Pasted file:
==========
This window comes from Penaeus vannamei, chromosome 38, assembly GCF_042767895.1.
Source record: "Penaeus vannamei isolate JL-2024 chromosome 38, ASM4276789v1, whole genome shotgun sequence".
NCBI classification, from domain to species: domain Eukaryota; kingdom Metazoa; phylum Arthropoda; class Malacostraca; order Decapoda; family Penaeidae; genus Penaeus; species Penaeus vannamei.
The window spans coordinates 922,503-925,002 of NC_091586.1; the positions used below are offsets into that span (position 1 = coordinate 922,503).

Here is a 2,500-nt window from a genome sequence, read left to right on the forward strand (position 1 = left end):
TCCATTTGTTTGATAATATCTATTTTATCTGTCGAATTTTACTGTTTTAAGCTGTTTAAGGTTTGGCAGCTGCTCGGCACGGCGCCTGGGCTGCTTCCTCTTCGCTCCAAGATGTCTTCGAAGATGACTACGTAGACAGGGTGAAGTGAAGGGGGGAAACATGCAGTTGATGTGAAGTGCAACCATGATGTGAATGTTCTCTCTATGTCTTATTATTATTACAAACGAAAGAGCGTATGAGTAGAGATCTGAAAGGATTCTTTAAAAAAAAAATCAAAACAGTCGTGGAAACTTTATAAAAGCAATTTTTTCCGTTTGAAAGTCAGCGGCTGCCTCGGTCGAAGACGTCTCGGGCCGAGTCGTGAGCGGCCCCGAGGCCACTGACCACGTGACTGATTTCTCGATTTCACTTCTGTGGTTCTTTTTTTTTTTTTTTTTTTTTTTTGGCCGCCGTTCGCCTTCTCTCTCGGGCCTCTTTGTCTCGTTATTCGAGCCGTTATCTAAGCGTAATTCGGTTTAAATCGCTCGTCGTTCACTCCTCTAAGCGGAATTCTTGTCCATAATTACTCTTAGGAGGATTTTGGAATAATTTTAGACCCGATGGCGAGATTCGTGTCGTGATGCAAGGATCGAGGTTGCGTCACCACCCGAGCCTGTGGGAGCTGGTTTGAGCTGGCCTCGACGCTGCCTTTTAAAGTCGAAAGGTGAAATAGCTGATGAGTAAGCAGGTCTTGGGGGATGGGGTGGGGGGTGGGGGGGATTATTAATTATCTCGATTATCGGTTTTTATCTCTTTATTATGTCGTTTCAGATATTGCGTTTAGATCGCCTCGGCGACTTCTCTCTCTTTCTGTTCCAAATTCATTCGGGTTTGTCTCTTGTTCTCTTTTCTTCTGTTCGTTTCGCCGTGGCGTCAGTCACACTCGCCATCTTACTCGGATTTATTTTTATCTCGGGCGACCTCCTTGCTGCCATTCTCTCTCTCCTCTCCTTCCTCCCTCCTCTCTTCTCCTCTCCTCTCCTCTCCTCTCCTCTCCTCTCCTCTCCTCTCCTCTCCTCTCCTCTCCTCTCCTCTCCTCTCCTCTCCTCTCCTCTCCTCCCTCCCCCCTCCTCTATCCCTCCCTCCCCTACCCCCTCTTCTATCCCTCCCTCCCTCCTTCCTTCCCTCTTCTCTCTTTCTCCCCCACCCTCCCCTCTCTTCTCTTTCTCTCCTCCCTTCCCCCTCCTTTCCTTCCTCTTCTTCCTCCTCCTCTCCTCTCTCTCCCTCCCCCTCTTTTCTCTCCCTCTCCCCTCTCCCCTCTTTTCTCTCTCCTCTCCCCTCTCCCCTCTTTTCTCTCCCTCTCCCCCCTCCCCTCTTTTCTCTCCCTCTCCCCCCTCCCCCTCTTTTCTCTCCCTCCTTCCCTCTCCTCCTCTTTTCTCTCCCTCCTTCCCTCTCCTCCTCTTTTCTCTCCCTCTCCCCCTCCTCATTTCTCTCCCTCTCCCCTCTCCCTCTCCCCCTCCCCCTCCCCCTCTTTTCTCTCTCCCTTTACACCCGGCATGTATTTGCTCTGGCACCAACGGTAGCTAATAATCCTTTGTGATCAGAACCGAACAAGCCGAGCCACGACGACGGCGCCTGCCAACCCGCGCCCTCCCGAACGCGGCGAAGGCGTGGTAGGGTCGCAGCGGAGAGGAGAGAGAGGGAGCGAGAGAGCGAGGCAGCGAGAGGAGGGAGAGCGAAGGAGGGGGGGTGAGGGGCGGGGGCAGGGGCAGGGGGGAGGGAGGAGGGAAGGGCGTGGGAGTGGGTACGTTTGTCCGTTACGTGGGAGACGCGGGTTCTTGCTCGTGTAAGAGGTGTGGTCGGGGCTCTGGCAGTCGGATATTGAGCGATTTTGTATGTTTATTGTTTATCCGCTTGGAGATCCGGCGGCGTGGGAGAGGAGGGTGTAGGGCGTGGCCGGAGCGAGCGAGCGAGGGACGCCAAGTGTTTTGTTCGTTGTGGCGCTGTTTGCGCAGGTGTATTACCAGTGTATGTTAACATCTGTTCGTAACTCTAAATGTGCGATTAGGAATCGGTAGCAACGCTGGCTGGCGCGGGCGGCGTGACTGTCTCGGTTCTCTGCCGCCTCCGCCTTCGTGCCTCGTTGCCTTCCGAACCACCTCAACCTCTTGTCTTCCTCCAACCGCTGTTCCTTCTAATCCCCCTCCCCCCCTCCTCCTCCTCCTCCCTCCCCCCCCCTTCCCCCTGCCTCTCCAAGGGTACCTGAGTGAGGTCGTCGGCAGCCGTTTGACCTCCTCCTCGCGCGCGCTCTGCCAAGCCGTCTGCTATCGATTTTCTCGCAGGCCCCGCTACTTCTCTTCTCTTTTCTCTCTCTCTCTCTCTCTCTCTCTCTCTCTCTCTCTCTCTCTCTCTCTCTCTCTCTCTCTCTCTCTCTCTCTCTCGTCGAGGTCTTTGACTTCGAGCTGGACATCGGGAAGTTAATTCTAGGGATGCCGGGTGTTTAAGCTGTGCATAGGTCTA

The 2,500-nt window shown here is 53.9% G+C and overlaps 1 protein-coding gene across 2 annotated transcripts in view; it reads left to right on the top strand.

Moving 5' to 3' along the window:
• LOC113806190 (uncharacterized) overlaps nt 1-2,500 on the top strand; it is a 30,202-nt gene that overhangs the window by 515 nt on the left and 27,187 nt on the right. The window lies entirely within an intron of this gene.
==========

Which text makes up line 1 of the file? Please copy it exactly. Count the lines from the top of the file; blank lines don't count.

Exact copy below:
This window comes from Penaeus vannamei, chromosome 38, assembly GCF_042767895.1.